4 The IRS also points to district court cases purportedly granting injunctions in circumstances similar to this case, but we place little weight on them. First, the IRS concedes that many of these cases were the result of default or consent orders, so their propriety may not have been subject to the sort of vigorous litigation that would give them persuasive value. Second, the relevance of out-of-circuit cases is further watered down by the fact that some courts—unlike this Court—have not held injunctions under § 7402(a) to the traditional equitable requirements.
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a case involving calculable money damages can never warrant injunctive relief, regardless of a plaintiff’s ability to collect on a future judgment, is discordant with the history and purposes of equity jurisprudence.
The fact that the IRS is attempting to avoid future losses is key. As the IRS notes, it “is an involuntary creditor; it does not make a decision to extend credit.” In re Haas, 31 F.3d 1081, 1088 (11th Cir. 1994). As long as the brothers continue to accrue employment taxes, the IRS continues to lose money. This sets the IRS apart from the position of other creditors (who can cut their losses by refusing to extend additional credit), and—crucially—means that the injunction sought is not simply an attempt to provide security for past debts. Rather, the proposed injunction here would staunch the flow of ongoing future losses as the brothers continue to accumulate tax liabilities—unlike in cases where the loss has already been inflicted or would be attributable to a single event, where we have stated that injuries are irreparable only when they “cannot be undone through monetary remedies.” E.g., Scott, 612 F.3d at 1295 (quoting Cunningham v. Adams, 808 F.2d 815, 821 (11th Cir. 1987)).
Indeed, the record and the district court’s own findings demonstrate that the government’s proposed injunctive relief is “appropriate for the enforcement of the internal revenue laws,” 26 U.S.C. § 7402(a), and that the government will likely suffer irreparable injury absent an injunction. Among other things, the district court noted that Askins & Miller had “a proclivity for unlawful conduct,” had “diverted and misappropriated” the employment taxes it had withheld from its employees’ wages, and was “likely to continue ignoring” its employment tax
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obligations. The IRS’s declaration demonstrates that, over a period of several years, it expended considerable resources making numerous—and unsuccessful—attempts to collect Askins & Miller’s unpaid taxes. And in the face of all that, as the declaration explained, Askins & Miller is effectively judgment-proof. In short, the record amply demonstrates that, absent the requested injunction, the government will continue to suffer harm from Askins & Miller’s willful and continuing failure to comply with its employment tax obligations—including lost tax revenue and the expenditure of a disproportionate amount of its resources monitoring Askins & Miller and attempting to bring it into compliance—and that, in all likelihood, the government will never recoup these losses.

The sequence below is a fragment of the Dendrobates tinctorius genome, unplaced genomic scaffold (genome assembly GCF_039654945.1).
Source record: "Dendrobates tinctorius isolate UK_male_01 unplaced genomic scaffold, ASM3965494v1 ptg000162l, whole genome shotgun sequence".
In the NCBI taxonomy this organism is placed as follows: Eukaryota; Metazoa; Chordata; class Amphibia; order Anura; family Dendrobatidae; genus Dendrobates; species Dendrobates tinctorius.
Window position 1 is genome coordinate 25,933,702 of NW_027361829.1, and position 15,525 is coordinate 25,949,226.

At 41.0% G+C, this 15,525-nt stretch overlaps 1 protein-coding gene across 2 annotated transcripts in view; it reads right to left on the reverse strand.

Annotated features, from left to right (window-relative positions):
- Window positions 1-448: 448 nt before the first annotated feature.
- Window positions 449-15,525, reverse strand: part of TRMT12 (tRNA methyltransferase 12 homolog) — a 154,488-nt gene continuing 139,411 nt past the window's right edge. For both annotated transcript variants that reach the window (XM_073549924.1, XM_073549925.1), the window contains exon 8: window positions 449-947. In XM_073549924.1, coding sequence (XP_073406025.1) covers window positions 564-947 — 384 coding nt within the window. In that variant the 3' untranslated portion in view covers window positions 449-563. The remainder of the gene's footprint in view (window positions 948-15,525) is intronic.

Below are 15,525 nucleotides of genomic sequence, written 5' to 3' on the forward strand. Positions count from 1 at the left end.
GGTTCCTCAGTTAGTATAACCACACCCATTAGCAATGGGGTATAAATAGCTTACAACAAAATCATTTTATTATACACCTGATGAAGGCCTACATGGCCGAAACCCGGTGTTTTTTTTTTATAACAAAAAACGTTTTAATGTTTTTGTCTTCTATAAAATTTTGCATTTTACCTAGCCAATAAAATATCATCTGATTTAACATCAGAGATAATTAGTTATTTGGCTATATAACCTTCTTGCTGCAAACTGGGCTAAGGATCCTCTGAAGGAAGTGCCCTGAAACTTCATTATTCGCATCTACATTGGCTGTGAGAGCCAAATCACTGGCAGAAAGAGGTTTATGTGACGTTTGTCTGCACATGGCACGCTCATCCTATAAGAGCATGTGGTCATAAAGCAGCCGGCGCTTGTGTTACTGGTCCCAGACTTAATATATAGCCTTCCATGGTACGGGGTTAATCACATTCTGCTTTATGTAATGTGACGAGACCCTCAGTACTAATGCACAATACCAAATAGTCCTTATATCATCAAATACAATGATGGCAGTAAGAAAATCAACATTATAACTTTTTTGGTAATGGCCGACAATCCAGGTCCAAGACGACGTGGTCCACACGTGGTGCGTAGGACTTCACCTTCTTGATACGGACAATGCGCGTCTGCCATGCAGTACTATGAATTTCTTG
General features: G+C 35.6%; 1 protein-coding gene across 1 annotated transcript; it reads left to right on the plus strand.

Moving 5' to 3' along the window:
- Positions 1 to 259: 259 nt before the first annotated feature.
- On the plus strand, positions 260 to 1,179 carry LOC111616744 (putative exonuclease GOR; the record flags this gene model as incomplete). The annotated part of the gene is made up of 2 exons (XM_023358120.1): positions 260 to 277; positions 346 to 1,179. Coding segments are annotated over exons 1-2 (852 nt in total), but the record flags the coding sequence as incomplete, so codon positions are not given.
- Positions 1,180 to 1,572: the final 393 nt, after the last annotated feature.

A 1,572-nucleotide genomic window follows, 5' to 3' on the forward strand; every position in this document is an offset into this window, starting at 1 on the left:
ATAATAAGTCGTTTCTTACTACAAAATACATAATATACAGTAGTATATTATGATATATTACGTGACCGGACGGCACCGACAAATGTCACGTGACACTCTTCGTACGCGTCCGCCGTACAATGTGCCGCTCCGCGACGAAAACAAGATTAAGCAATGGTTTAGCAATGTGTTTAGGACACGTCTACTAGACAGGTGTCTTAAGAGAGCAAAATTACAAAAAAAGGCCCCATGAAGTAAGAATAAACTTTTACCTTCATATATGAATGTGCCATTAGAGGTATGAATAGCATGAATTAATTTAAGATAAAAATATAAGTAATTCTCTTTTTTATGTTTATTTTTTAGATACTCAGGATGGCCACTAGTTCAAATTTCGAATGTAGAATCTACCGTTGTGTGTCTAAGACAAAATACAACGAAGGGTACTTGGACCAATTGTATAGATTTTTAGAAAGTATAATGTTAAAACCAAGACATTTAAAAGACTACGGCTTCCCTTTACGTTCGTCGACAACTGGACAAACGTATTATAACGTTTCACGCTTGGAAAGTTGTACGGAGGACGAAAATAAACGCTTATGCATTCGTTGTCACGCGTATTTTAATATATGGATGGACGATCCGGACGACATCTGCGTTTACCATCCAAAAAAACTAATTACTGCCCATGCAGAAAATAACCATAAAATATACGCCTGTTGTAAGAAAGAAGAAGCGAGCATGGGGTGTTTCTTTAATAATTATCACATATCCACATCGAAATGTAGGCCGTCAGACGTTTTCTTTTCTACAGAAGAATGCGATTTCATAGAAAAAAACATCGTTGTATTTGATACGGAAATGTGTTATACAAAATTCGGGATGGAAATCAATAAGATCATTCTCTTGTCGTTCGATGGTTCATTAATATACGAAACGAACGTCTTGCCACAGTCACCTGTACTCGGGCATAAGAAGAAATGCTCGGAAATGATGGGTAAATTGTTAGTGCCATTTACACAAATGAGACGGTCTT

The district court relied primarily on our decision in Rosen v. Cascade International, Inc., 21 F.3d 1520 (11th Cir. 1994), but Rosen is an uncomfortable fit here. As background, shareholders in that case brought a suit for money damages against a company and its officers because of alleged securities fraud. Id. at 1522. To ensure that the defendants would be able to satisfy any money judgment ultimately obtained in the litigation, the district court entered a preliminary injunction freezing the assets of one of the defendants. Id. On appeal, we held that the district court lacked authority to enter that injunction because “cases in which the remedy sought is the recovery of money damages do not fall within the jurisdiction of equity,” and as a general rule of federal equity, “a court may not reach a defendant’s assets unrelated to the underlying litigation and freeze them so that they may be preserved to satisfy a potential money judgment.” Id. at 1527 (internal quotation marks and citation omitted). We also noted that a request
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for prejudgment attachment under Federal Rule of Civil Procedure 64, rather than a motion for a preliminary injunction under Rule 65, provided the appropriate means to seek an asset freeze. Id. at 1530–31. Looking to state law (as the Rule requires), we concluded that the plaintiffs had not shown that they were entitled to Rule 64 relief. Id.